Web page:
"Before taking advice, consider the source."

The author, a salesman/consultant, wants us to discern deceptive sales pitches in all areas of life and understand why we are susceptible to such pitches. Once our basic human needs are met, we pursue our wants; that makes us the willing dupes of every kind of “pitch”—for material goods to religion to a political party. And in symbiosis with our gullibility is our ability to convince, deceive, and manipulate others into buying what we’re selling. Garland shows us how, as babies, we soon develop a pitch for attention and basic needs—the scream. Later, confronted with the word “no,” we develop more subtle pitches to overcome resistance. Growing up, we learn to pitch ourselves in order to be members of a group and find a mate. A successful sales pitch nearly always involves “a misrepresented truth,” so Garland asks us to consider: what is truth? What we take as truth is actually only true “circumstantially.” Advertisers know this, and manipulate facts to make us feel that we need something that enhances our image of ourselves, making us feel we need it now.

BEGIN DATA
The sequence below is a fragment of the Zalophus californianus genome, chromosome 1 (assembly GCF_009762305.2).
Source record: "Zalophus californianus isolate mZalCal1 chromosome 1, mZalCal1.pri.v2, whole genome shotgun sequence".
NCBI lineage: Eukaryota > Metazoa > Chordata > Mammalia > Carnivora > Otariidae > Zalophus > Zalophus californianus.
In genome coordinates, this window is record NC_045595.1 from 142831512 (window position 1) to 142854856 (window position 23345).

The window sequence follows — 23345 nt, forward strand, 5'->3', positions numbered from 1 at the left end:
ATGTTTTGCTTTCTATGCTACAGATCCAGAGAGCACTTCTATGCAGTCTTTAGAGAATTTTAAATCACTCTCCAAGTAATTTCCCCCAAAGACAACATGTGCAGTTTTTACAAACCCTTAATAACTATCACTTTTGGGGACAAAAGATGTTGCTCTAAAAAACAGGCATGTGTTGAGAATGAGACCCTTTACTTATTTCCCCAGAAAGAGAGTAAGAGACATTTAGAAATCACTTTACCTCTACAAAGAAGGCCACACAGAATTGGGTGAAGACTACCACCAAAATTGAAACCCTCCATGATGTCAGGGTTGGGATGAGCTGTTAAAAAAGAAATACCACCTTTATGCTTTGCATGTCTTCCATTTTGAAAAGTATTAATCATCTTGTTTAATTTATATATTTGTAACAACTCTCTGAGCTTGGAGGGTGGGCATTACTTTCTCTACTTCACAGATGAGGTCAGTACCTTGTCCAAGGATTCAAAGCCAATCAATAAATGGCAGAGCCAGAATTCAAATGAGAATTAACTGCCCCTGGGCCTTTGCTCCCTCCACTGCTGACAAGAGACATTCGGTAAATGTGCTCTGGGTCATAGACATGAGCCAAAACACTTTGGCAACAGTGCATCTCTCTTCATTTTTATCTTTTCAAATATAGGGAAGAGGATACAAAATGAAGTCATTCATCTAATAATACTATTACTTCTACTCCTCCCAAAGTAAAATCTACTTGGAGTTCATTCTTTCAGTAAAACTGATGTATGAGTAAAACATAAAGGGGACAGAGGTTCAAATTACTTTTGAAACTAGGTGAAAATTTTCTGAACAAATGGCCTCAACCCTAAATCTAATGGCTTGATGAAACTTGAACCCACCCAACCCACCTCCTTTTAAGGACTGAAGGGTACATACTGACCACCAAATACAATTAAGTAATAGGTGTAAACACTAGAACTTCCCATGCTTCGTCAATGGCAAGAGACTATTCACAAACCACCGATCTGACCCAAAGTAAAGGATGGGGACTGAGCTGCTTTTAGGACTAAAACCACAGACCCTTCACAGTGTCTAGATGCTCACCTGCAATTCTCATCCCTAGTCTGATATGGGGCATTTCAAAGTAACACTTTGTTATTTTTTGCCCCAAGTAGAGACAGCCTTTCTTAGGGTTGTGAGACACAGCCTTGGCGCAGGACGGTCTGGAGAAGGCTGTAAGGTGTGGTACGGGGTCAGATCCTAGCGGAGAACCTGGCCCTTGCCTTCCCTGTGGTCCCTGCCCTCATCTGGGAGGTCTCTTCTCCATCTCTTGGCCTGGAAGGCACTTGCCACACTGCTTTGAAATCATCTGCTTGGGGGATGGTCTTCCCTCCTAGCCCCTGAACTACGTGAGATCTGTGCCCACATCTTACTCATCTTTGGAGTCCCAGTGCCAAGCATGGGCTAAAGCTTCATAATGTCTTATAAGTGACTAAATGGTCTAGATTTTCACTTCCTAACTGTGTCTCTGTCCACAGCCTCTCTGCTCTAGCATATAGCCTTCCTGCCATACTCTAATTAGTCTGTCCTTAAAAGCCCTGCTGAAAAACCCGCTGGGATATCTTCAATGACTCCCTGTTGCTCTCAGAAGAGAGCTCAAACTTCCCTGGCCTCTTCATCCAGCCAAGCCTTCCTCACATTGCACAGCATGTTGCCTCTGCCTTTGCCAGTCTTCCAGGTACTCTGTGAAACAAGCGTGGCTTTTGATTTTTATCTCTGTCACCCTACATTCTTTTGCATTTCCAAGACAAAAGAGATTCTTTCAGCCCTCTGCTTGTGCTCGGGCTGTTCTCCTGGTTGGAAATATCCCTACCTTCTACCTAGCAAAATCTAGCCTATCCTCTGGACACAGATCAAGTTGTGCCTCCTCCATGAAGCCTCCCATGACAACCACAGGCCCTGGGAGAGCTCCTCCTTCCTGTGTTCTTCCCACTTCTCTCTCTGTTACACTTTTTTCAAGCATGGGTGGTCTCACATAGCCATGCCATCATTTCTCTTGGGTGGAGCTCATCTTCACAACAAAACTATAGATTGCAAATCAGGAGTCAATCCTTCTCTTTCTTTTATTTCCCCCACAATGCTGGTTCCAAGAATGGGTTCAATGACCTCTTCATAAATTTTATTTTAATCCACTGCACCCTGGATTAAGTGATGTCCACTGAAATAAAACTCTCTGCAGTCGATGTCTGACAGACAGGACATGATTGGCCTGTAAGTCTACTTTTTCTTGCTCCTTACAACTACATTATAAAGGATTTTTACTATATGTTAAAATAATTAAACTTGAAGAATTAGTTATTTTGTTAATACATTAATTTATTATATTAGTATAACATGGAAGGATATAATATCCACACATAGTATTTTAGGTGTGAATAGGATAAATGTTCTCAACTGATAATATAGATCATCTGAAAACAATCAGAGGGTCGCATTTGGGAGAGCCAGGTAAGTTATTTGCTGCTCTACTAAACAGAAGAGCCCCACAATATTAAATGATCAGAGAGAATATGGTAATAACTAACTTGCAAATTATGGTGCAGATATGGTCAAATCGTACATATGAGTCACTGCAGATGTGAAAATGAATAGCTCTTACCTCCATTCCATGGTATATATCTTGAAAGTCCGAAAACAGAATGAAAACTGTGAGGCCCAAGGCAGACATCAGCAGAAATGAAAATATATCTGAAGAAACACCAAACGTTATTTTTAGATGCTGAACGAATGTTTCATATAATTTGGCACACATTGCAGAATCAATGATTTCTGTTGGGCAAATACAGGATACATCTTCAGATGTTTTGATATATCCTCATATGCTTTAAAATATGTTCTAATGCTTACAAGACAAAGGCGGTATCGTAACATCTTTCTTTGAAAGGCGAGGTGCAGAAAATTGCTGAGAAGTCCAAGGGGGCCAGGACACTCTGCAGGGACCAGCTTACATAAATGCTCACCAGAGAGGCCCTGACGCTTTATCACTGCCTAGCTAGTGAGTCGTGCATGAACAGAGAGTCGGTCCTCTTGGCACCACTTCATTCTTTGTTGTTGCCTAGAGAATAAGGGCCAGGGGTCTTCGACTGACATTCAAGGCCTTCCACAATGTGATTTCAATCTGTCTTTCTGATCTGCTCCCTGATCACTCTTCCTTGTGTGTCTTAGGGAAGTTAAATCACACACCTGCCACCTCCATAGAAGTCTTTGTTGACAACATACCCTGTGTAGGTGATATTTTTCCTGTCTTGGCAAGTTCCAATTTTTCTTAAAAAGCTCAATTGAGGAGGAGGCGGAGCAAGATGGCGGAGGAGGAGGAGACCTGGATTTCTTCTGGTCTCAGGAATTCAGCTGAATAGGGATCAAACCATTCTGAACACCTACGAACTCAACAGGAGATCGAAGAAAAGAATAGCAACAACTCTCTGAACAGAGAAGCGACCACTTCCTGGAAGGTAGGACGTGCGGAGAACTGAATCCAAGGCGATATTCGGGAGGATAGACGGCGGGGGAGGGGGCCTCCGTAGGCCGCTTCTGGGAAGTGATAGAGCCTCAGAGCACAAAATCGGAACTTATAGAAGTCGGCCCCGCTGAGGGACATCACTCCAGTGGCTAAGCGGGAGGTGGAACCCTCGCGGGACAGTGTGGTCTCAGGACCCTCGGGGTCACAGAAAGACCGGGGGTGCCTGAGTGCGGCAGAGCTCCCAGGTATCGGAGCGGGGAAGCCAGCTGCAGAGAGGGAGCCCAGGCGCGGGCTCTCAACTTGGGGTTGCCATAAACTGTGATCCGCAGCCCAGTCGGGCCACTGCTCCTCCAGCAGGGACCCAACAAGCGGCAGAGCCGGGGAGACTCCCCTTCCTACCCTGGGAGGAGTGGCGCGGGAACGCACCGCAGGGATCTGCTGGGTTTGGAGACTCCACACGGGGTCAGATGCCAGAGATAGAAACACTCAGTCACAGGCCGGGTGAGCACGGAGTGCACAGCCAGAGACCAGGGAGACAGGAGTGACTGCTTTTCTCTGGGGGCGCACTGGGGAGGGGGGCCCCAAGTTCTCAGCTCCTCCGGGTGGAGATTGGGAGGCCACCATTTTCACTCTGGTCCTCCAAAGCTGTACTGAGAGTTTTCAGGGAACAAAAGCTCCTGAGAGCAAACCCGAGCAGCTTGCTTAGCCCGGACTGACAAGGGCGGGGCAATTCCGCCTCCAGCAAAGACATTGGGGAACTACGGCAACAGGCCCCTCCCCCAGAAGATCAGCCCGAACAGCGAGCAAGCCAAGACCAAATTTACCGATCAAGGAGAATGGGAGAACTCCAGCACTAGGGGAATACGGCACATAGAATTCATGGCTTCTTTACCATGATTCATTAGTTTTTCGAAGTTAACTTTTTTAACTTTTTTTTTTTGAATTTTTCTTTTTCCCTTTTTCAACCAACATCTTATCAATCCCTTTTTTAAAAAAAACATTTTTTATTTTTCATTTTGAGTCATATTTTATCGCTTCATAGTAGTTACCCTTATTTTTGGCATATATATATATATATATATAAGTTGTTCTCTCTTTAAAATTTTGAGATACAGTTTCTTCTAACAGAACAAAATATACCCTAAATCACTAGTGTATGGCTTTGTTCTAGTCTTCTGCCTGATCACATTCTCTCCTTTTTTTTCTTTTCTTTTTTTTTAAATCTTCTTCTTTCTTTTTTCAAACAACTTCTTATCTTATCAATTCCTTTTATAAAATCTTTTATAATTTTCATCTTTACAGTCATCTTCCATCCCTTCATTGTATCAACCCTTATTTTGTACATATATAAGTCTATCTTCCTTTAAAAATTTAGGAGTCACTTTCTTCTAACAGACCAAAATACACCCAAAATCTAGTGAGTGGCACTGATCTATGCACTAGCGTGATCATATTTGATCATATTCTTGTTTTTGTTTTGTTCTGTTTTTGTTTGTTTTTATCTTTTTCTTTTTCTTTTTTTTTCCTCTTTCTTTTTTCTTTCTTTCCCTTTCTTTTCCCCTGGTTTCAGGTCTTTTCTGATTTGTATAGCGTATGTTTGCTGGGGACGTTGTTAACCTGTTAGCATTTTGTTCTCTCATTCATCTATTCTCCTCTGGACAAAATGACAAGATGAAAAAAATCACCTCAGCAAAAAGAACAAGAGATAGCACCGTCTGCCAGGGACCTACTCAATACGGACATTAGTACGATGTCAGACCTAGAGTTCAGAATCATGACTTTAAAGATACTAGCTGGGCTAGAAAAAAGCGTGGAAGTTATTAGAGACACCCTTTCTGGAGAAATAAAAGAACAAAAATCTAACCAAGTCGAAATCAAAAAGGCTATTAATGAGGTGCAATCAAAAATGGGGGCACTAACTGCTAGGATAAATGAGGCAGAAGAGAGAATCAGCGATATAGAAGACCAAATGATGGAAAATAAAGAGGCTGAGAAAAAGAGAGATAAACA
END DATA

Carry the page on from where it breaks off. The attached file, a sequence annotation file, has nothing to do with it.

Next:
Garland’s logical narration keeps the reader’s interest by injecting humor as well as by posing thought-provoking ideas designed to make us question our usual decision-making. He deals with standard advertising ploys for various products—women’s clothing, wine, and entertainment—as well as deception and manipulation inherent in religion and politics. His text is practical, forcing us to think seriously about why we visit a store or a web page and how we can overcome those habits. The author concludes with some sensible “universal maxims” urging us to take charge of our choices. In a time when deception seems to loom in all forms of media, Garland offers a sane guidebook to thinking beyond the hype.

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